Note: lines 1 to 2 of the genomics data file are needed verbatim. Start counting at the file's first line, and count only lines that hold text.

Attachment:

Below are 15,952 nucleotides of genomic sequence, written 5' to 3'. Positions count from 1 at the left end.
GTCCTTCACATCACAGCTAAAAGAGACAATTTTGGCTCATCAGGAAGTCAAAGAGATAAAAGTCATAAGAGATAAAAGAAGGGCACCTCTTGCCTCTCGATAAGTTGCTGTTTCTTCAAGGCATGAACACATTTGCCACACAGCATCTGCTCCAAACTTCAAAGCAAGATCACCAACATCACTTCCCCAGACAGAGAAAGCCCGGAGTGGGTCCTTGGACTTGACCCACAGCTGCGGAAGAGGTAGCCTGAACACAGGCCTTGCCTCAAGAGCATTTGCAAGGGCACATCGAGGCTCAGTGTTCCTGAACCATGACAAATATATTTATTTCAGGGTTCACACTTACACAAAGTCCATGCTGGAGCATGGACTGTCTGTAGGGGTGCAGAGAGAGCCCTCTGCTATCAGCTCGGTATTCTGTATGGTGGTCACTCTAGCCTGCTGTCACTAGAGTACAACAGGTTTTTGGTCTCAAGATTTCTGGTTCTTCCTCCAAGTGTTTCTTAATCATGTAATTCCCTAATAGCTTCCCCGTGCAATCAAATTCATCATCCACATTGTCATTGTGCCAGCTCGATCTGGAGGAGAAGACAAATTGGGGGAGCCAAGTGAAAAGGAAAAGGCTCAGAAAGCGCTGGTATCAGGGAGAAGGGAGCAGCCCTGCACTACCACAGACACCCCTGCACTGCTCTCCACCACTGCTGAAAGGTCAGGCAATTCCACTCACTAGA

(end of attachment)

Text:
Below are 15,952 nucleotides of genomic sequence, written 5' to 3'. Positions count from 1 at the left end.
GTCCTTCACATCACAGCTAAAAGAGACAATTTTGGCTCATCAGGAAGTCAAAGAGATAAAAGTCATAAGAGATAAAAGAAGGGCACCTCTTGCCTCTCGATAAGTTGCTGTTTCTTCAAGGCATGAACACATTTGCCACACAGCATCTGCTCCAAACTTCAAAGCAAGATCACCAACATCACTTCCCCAGACAGAGAAAGCCCGGAGTGGGTCCTTGGACTTGACCCACAGCTGCGGAAGAGGTAGCCTGAACACAGGCCTTGCCTCAAGAGCATTTGCAAGGGCACATCGAGGCTCAGTGTTCCTGAACCATGACAAATATATTTATTTCAGGGTTCACACTTACACAAAGTCCATGCTGGAGCATGGACTGTCTGTAGGGGTGCAGAGAGAGCCCTCTGCTATCAGCTCGGTATTCTGTATGGTGGTCACTCTAGCCTGCTGTCACTAGAGTACAACAGGTTTTTGGTCTCAAGATTTCTGGTTCTTCCTCCAAGTGTTTCTTAATCATGTAATTCCCTAATAGCTTCCCCGTGCAATCAAATTCATCATCCACATTGTCATTGTGCCAGCTCGATCTGGAGGAGAAGACAAATTGGGGGAGCCAAGTGAAAAGGAAAAGGCTCAGAAAGCGCTGGTATCAGGGAGAAGGGAGCAGCCCTGCACTACCACAGACACCCCTGCACTGCTCTCCACCACTGCTGAAAGGTCAGGCAATTCCACTCACTAGA